Date of Award


Degree Type


Degree Name

Doctor of Philosophy (PhD)


Nuclear Engineering

Committee Chair

Anter El-Azab

Committee Member 1

Ahmed Hassanein

Committee Member 2

Shripad Revankar

Committee Member 3

Xiulin Ruan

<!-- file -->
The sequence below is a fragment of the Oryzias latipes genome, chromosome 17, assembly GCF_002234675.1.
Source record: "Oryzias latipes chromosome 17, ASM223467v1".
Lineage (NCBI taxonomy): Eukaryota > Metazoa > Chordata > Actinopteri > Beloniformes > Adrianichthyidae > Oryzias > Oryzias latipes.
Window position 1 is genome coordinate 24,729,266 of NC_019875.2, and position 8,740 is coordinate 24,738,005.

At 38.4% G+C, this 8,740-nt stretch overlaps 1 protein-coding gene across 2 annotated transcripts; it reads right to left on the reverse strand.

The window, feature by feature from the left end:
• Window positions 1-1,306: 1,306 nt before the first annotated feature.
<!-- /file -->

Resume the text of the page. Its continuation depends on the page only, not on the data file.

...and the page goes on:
Lattice vibration is the main microscopic mechanism for thermal transport in dielectric materials. The convenience of the analysis of atomic vibrations in the reciprocal space, motivated by the pioneering work of Debye and Peirels, made phonon transport theory is one of the standard paradigms adequate to study the microstructure and stoichiometry effects on thermal transport phenomena at mesoscale. UO2 is of theoretical as well as technological importance. The characteristic thermal transport phenomena at short length-scale (~ nanometer) and time-scale (~ picosecond) associated with radiation dictate close examination of available theoretical models and solution methods for thermal conductivity prediction, in addition to the validity of introduced approximations. By the virtue of INS experimental technique with powerful resolution, a direct benchmarking of simulated phonon properties results has been made possible. This provides by far a more accurate assessment criteria than thermal conductivity, and pave the way for founding sophisticated models of radiation effects on thermal transport with theoretical supports, beyond the currently available empirical or phenomenological models that succeed to reproduce the right macroscopic behavior in many cases just because of error cancellations and/or the use of adjustable parameters. Within time dependent perturbation theory (Fermi golden rule) framework, to represent the collision term of the semi-classical phonon Boltzmann Transport Equation, the bottleneck of the employed approach is to calculate intrinsic and extrinsic scattering rates of phonon modes. Being a highly correlated system with 5f electrons and magnetic phase transition at very low temperature, there are several challenges facing first-principle methods to leverage accurate phonon properties at finite temperature and imperfect structure that still need to be overcome. Moreover, it is common that using 3-phonon processes alone in other dielectrics overestimates lattice thermal conductivity at high temperatures (due to ignoring higher order phonon-phonon interactions), however, previous computational studies predicted values for UO2 conductivity lower than experiment by a factor of two about one third of the melting temperature. These observations assert the necessity of firstly investigating the impact of different introduced approximations for the calculation of intrinsic lattice thermal conductivity, to analyze the crucial parameters and to better understand this anomalous prediction. In this investigation, we present a critical assessment of several common approximations for the calculations of lattice thermal conductivity using spectral phonon Boltzmann Transport Equations. These approximations pertain to dispersion anisotropy and relations, Brillouin zone structure, and the coupling between the scattering rates of phonon normal modes. By employing harmonic approximation—perturbation theory to describe the scattering rates of a model system, FCC argon, our calculations show that widely spread approximations such as isotropic continuum and Single Mode Relaxation Time (SMRT) are not reliable, even for the case of cubic systems with their high symmetry properties. The success of these approximations is demonstrated to be a direct result of error cancellations. In addition, we show the essential importance of considering coupling terms at phonon mode level, and not in a statistical average sense as, for example, Callaway’s model does. By taking into account the coupling terms, the results evidence the crossover between the heat diffusion mediated by particle-like phonons (incoherent scattering) and the wave-like heat propagation due to phonon coherent scattering. Furthermore, this made possible revealing thermal conductivity anisotropy in cubic crystals. Finally, sensitivity of conductivity prediction to phonon spectrum is found to change over temperature. On the other hand, we challenge the widespread consensus that phonon-phonon interactions are inactive in the low temperature regime, which, in past investigations, led to the belief that the peak in lattice thermal conductivity (versus temperature) occurs because of two competing scattering mechanisms, umklapp and defect scattering mechanisms, dominant above and below the peak temperature, respectively. To the contrary, our study demonstrates that peak thermal conductivity, versus temperature, can still be obtained solely based upon phonon-phonon processes. This finding has been aided by considering the inelastic nature of 3-phonon scattering through applying energy conservation rule in a statistical average sense. Among the different statistical distributions examined to represent the regularized Dirac delta function appearing in Fermi Golden Rule, adopting Lorentz distribution, in analogy with phonon normal mode eigenenergy broadening due to the leading term of crystal anharmonicity, can uniquely reproduce the attained behavior in the low temperature limit. Simulation results, based on our adjustable parameter-free model, evidence that the heavy tail of the Lorentz distribution is the key. Unlike other models that similarly employ harmonic approximation—perturbation theory to describe the 3-phonon scattering rates, a maximum in the intrinsic thermal conductivity at finite temperature was strikingly obtained in our investigation, without the need to consider multi-step or higher order phonon interactions. By applying our approach to solid argon, considering only three-phonon scattering, good agreement with experiment was achieved for the first time in both the low (T2) and high (T-1) temperature regimes simultaneously, in addition to the peak temperature (~ 8 K). This indicates that phonon-phonon interactions can solely be used to interpret the shape of the conductivity versus temperature curve for the case of Ar, without the need to invoke defect or boundary scattering in the low temperature regime. At the same time, by employing the same computational model for UO2, the results show that phonon-phonon interactions are not predominant in the sub-peak regime, which suggest that phonon-magnon interactions should be considered at low temperature to reproduce experimental results.